Shianne Everett, 7, Andrew Sky Merritt, 4, Konner Merritt, 7, Natasha McCarty and Jahnomie Everett, 9, pose for a photo at their Chattanooga, Tenn., home Thursday, Dec. 21, 2017. Natasha and her family received help from the Chattanooga Times Free Press Neediest Cases fund to assist with rent.

Anyone walking into the McCarty-Merritt household will be greeted by Shianne Everett, an energetic 7-year-old who likes doing cartwheels in the family's living room in front of the Christmas tree.

Shianne had her long, blonde hair tied back in a braid on this day and wore a bright pink shirt and glittery leggings. She and her 4-year-old brother Andrew Merritt, called "Sky" by the family, ran around the living room jumping from couch to couch until the promise of brownies drew them into the kitchen.

Natasha McCarty's five children, all between the ages of 4 and 13, have enough energy to tire out their 5-month-old, blue-nosed pitbull Sapphire.

"Sapphire is a blue color," explained Shianne, who insists she is 7-and-a-half — an important distinction at that age.

McCarty, 27, said she and her family received help from the Times Free Press Neediest Cases Fund to keep their large family in their home after her fiancé, 27-year-old Terri Merritt III, lost his job a few months ago. The fund, with the help of Family Promise of Greater Chattanooga, provided $300 for the family's rent.

Chattanooga Times Publisher Adolph Ochs started the Neediest Cases Fund in 1914 as a way for community members to help others in their city with a one-time financial donation. Continued by the Chattanooga Times Free Press, the fund is managed by the United Way of Greater Chattanooga. It can help families and individuals with a variety of needs, such as rent, medical expenses or utility bills.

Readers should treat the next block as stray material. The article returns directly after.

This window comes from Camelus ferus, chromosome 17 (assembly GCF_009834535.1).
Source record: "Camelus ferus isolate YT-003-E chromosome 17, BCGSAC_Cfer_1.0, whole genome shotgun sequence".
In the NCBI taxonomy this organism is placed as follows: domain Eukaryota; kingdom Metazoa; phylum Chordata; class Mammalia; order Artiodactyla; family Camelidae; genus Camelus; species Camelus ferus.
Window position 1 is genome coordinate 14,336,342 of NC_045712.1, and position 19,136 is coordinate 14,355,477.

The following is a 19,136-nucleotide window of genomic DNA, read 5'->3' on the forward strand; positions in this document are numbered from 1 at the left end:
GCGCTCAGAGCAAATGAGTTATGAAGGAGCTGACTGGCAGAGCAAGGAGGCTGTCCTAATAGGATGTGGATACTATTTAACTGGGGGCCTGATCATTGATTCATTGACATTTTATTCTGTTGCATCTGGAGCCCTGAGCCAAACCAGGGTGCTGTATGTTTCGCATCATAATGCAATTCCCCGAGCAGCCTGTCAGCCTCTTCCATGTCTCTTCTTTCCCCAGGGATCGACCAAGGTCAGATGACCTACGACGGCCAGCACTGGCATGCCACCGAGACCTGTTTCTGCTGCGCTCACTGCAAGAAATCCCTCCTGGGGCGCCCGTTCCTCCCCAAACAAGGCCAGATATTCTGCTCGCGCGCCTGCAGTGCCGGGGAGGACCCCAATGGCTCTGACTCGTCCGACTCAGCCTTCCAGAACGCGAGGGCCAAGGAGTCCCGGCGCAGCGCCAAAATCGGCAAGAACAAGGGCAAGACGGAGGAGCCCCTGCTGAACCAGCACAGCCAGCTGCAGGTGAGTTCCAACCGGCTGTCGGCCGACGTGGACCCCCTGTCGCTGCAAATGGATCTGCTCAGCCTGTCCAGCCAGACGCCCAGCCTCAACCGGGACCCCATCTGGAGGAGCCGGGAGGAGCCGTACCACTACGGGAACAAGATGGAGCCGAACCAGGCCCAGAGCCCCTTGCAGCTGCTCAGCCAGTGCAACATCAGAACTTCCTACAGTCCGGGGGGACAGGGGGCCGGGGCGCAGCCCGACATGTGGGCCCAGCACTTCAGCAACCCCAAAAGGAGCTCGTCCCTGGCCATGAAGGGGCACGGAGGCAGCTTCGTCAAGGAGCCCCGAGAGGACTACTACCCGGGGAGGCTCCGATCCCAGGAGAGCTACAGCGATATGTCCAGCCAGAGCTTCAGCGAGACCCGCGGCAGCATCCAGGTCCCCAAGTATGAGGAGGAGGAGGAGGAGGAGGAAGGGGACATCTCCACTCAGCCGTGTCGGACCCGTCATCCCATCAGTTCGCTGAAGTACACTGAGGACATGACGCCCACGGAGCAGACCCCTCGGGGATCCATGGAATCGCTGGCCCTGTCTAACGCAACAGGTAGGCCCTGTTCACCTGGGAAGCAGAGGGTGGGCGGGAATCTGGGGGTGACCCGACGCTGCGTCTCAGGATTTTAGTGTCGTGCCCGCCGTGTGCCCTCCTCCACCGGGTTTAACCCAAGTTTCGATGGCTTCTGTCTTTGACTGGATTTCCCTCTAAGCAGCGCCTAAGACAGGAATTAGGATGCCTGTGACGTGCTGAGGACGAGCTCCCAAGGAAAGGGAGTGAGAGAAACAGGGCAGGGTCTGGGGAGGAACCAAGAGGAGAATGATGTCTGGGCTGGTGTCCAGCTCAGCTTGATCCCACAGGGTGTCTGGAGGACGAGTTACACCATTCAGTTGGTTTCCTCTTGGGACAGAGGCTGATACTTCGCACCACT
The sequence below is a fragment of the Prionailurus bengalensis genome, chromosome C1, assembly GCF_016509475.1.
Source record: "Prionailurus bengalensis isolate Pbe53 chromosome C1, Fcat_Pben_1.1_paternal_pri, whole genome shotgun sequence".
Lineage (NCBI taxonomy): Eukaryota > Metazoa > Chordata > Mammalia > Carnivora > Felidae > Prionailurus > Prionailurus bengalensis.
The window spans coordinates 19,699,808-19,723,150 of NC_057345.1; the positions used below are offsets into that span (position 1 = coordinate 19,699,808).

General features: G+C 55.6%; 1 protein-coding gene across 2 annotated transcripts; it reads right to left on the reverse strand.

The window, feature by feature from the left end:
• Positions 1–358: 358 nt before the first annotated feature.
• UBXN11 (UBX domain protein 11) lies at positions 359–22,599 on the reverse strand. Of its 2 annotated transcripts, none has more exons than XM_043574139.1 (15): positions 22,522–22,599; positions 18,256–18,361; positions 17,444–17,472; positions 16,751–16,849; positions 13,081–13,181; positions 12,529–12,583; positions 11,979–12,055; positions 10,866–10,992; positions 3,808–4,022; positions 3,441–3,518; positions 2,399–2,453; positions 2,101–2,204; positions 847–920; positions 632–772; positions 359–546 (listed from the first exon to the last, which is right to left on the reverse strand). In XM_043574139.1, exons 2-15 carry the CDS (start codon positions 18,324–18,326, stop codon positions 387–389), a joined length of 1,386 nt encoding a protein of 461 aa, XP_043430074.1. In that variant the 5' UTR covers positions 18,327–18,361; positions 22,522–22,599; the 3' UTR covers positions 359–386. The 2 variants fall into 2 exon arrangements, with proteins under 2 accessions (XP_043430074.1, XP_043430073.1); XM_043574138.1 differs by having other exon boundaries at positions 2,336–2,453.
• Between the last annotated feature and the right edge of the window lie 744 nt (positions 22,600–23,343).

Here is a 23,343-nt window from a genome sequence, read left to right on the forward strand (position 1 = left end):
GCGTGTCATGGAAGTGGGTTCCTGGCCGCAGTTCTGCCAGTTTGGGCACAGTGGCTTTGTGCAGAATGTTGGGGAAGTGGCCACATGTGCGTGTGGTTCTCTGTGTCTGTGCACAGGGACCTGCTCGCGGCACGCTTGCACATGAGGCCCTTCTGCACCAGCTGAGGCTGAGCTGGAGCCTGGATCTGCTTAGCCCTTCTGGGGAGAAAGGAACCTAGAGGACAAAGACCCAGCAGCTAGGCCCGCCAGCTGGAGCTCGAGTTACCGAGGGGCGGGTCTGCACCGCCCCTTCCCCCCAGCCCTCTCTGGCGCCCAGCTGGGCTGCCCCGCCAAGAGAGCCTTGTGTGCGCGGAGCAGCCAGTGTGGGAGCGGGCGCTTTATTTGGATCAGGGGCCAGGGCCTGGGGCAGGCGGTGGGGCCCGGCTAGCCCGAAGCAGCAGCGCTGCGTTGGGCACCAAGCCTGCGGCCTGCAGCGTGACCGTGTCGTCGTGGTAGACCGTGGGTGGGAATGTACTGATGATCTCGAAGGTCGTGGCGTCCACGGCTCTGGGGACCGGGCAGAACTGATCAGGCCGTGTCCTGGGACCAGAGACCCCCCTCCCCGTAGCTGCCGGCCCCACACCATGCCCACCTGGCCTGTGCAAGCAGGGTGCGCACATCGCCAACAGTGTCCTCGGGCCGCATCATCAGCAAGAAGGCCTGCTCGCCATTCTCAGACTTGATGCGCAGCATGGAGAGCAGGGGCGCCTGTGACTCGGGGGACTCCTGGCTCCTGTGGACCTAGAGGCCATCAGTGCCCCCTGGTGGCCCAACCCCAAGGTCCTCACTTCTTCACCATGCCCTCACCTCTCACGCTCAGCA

Sitting on the couch and watching her children eat brownies by the TV, McCarty recalled when her family was evicted from their home in Georgia last year. The couple ended up in a hotel in Chattanooga with the five children, who include 7-year-old Konner Merritt, 9-year-old Jahnomie Everett and 13-year-old Kaylee McCarty.

After finding enough money to move into their current home in February, McCarty's fiancé unexpectedly lost his job after he became ill, she said. That is when she began calling around for help and was connected with Family Promise representatives, who told her the fund could partially pay for the family's rent.

"I did everything I could and got it down to $300," McCarty said. "I was very excited because we were all caught up with the bills."

A stay-at-home mom, McCarty said she hopes never to go back to living in a hotel with her five children.

"I'm staying on top of it," she said. "I'm never going to be homeless again."

Contact Allison Shirk at